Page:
Resources of relevance to the A Place at the Table project can be found here.
This project, based at the University of Edinburgh and the University of Manchester, investigates the way in which the children’s rights agenda is being implemented in practice in the field of SEN/ASN, taking into account the wider policy context of declining budgets, reduced local authority power, increasingly complex governance arrangements and policy divergence across England and Scotland.
This research was commissioned by the Department for Education and carried out by CEDAR at the University of Warwick between April 2015 and March 2017. Among its aims were to support Ministerial commitments to conduct a review of the disagreement resolution arrangements and to conduct a pilot to test the expansion of the powers of the First-Tier Tribunal (SEND) to make non-binding recommendations on health and social care aspects of EHC plans. The project had three components: online surveys of all 152 local authorities in England; interviews with parents or young people, tribunal panel members, mediators, supporters and others involved in dispute/disagreement resolution; and assessment of cost savings arising from early disagreement resolution and of cost implications of the extended Tribunal powers in the pilot areas.
Two blog posts on http://www.ukaji.org summarise the findings from this research:
Participation in mediation to resolve SEND disputes
How do children and young people participate in mediation to resolve disputes about their special educational needs provision? In this blog post on http://www.ukaji.org, Ben Walsh reports on his recent study (featured in UKAJI’s Current Research Register profiles, May 2016 update) and forthcoming article [available here] and identifies the need for further research on the views of children and young people.
Valuable resources, FAQs and information on SEND from a leading specialist solicitor, including termly updates, the free SEN.fyi app, and a free Guide to the SEND Code of Practice.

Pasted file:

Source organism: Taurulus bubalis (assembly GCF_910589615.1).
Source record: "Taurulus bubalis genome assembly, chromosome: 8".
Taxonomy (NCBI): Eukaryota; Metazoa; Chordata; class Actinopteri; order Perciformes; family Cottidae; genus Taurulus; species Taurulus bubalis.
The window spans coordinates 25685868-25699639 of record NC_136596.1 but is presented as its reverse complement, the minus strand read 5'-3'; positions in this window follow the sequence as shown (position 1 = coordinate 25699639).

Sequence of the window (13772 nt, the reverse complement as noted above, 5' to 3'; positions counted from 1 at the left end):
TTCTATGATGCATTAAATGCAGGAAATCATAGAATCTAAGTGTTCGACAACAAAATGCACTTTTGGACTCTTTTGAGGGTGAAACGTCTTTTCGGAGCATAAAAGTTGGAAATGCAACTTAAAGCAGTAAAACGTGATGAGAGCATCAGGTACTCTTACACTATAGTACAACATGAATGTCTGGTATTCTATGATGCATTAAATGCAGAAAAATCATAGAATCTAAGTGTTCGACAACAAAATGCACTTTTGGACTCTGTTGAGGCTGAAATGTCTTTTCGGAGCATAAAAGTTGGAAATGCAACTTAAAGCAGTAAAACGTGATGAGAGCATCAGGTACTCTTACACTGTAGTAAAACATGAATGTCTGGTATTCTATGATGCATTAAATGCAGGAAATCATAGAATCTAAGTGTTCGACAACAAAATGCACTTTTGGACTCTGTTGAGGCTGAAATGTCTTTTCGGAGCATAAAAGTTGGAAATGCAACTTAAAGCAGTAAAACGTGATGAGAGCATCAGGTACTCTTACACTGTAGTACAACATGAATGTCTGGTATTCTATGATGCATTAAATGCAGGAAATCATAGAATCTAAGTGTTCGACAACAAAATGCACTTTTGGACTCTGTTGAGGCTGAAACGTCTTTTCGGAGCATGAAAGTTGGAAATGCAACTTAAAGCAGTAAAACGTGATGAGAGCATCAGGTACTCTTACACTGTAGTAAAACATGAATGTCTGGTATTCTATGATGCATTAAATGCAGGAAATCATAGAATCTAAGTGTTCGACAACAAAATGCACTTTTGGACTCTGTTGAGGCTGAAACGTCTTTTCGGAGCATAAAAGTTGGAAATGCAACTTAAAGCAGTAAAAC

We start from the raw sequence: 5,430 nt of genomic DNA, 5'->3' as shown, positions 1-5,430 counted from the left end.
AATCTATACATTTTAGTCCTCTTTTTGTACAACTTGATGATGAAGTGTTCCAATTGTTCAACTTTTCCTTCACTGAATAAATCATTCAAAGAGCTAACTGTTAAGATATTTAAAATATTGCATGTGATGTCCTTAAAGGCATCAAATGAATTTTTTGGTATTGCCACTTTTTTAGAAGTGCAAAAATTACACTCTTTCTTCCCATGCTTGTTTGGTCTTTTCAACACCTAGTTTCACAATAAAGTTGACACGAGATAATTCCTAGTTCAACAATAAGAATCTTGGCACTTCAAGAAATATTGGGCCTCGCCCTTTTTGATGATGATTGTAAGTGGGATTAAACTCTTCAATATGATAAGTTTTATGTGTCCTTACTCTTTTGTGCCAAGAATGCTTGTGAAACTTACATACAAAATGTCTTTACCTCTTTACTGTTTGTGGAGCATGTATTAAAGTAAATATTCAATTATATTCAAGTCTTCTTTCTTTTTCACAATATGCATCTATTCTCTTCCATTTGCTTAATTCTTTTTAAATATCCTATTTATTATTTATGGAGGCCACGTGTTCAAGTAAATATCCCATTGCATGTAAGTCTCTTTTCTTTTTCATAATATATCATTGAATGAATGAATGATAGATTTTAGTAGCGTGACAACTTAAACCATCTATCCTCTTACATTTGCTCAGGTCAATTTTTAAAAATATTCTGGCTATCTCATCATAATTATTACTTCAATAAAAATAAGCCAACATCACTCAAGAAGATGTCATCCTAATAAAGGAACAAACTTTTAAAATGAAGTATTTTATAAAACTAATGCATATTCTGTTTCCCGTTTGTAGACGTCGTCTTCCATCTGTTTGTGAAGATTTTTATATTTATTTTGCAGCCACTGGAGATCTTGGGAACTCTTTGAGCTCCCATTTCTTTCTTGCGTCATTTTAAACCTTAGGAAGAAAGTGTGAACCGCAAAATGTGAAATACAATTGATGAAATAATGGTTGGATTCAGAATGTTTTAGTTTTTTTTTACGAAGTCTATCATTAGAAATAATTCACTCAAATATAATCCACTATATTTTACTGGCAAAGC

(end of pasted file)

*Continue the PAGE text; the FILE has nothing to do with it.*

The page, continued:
Website offering advice and support on local authorities’ legal duties to assess and provide for children with special educational needs; exclusions of children with special needs/disabilities; and action/inaction by local authorities and/or schools which discriminate against children and young people with disabilities.
Free telephone helpline for parents and others looking for information and advice on Special Educational Needs and Disability (SEND).
Parent-led information, news, and opinion on SEND issues.
A couple of videos looking at what IAS services are, what they can do, and how they can help, including one specifically for young people. The aim of the videos is to help people who are looking at the IAS services for the first time and who may not know what they do, by clarifying what the IAS services are, what they do/how they can help by sharing this information alongside some service user stories.
Scotland’s Young Ambassadors for Inclusion are a group of pupils on a mission to help schools think about how they can become more inclusive. The Young Ambassadors share their views about what schools and local authorities can do to make sure every pupil feels included and supported in school in a new film – Ask us, Hear Us, Include Us.
Shared decision making on mental health
A video on research carried out by young people with the National Children’s Bureau on decision-making for better mental health.
Education, Health and Care Plans: Our first 100 investigations (Oct 2017)
Are we getting the best from children’s social care complaints? (March 2015)
Special Educational Needs: Preparing for the future (March 2014)
Out of school…out of mind? How councils can do more to give children out of school a good education (Sept 2011, amended Jan 2016)
Falling through the Gaps in Education (Nov 2017)
Children’s Voices: the well-being of children excluded from schools and in alternative provision (Nov 2017)
Speaking up: When children and young people want to complain about school (Dec 2015)